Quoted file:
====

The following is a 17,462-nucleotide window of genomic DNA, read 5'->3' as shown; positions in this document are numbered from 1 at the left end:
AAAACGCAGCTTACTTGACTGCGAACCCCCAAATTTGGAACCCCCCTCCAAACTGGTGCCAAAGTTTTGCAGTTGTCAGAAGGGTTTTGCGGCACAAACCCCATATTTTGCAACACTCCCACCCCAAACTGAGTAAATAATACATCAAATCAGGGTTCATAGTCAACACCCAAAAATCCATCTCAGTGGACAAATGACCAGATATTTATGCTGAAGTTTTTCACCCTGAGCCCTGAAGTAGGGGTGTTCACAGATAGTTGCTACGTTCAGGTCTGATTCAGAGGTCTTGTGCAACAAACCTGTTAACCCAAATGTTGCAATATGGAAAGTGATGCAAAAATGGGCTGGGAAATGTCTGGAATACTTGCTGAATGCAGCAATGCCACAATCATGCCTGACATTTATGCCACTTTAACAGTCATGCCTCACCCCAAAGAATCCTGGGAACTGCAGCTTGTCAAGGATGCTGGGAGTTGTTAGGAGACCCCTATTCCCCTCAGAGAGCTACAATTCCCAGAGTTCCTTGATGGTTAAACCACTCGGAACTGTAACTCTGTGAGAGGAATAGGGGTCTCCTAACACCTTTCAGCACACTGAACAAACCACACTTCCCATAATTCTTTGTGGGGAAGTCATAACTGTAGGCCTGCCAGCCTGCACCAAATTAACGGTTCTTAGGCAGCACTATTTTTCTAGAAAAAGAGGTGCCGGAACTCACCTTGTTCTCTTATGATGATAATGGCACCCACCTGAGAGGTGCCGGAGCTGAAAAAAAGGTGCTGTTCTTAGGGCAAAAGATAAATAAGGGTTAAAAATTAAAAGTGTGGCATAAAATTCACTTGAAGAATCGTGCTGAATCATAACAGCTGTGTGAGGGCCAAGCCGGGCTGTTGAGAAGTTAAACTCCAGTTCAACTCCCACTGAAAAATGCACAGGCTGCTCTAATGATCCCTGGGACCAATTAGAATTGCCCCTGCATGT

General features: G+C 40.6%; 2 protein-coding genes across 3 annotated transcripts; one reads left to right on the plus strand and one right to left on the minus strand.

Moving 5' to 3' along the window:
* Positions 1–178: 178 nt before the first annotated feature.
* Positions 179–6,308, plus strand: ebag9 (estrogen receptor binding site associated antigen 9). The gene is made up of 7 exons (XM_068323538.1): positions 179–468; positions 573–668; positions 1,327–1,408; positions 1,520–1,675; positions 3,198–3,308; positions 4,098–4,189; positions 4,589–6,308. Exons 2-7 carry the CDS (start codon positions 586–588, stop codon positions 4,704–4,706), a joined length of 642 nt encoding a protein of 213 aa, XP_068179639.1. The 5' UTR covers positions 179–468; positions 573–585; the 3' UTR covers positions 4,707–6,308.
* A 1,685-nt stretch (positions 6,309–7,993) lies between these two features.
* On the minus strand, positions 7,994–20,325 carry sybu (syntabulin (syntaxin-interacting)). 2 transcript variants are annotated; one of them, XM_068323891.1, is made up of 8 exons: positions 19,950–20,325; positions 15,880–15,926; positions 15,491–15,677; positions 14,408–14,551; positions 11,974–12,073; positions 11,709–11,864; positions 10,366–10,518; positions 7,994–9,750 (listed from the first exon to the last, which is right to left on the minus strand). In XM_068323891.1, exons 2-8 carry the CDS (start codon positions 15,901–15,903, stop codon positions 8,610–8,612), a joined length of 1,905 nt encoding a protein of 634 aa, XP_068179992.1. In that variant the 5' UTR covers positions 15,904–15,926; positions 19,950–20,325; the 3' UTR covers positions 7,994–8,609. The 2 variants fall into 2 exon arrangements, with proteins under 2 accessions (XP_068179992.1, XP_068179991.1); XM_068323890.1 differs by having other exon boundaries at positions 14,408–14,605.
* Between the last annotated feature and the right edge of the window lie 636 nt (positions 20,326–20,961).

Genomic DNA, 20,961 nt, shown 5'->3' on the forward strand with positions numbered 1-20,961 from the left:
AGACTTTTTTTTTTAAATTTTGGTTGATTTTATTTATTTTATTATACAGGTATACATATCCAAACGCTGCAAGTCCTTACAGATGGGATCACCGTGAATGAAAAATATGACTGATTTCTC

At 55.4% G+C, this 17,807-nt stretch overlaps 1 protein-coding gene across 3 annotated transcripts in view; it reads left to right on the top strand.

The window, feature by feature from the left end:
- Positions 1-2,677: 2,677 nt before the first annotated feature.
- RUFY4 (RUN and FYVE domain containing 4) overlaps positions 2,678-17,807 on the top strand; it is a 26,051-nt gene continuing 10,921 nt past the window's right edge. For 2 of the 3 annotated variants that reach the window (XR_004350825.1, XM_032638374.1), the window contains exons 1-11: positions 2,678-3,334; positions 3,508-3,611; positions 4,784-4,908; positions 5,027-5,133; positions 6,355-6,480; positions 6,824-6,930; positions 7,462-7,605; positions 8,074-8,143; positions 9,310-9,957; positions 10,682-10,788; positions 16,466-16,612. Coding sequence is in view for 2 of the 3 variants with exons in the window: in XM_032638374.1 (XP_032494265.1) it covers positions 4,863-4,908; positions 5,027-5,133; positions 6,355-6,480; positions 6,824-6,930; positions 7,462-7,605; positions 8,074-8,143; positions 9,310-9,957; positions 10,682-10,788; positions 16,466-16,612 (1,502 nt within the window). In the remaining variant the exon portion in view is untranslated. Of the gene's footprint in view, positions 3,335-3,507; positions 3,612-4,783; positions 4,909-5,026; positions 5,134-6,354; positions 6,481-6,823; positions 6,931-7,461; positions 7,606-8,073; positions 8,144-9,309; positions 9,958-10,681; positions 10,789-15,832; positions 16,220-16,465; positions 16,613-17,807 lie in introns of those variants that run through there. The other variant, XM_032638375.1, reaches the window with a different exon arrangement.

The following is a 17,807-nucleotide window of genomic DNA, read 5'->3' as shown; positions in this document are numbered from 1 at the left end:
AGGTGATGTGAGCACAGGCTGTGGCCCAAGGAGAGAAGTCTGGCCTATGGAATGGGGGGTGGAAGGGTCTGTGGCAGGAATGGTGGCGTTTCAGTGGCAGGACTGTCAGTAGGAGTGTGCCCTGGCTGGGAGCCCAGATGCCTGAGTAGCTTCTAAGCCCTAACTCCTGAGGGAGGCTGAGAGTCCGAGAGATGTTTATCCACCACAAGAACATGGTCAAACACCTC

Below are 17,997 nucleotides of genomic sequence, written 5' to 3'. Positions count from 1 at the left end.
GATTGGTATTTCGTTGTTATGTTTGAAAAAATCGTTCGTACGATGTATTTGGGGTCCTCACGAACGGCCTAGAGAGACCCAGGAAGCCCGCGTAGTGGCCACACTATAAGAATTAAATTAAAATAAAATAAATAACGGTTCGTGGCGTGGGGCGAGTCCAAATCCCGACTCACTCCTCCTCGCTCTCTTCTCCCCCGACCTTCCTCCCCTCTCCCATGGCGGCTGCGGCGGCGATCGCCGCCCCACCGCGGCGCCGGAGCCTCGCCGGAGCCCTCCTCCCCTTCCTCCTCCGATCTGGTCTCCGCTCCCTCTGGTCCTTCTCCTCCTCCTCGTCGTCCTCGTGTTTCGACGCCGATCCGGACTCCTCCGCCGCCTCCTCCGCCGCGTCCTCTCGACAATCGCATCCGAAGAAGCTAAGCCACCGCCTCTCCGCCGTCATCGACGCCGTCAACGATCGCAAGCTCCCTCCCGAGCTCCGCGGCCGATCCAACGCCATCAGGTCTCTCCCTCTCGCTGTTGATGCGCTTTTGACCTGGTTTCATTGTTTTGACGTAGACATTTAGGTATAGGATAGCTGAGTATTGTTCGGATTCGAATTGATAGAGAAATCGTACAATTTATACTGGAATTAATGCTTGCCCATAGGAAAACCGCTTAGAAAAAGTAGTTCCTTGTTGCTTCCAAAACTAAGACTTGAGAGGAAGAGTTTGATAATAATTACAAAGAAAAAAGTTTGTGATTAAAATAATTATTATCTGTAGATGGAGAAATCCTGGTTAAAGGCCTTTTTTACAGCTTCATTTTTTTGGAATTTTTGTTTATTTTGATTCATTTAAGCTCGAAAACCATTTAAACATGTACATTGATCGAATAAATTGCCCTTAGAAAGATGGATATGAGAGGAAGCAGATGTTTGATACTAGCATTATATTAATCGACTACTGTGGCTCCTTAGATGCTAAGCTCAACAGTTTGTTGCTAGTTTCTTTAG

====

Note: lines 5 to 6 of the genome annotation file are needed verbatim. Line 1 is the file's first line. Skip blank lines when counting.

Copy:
* Positions 1–178: 178 nt before the first annotated feature.
* Positions 179–6,308, plus strand: ebag9 (estrogen receptor binding site associated antigen 9). The gene is made up of 7 exons (XM_068323538.1): positions 179–468; positions 573–668; positions 1,327–1,408; positions 1,520–1,675; positions 3,198–3,308; positions 4,098–4,189; positions 4,589–6,308. Exons 2-7 carry the CDS (start codon positions 586–588, stop codon positions 4,704–4,706), a joined length of 642 nt encoding a protein of 213 aa, XP_068179639.1. The 5' UTR covers positions 179–468; positions 573–585; the 3' UTR covers positions 4,707–6,308.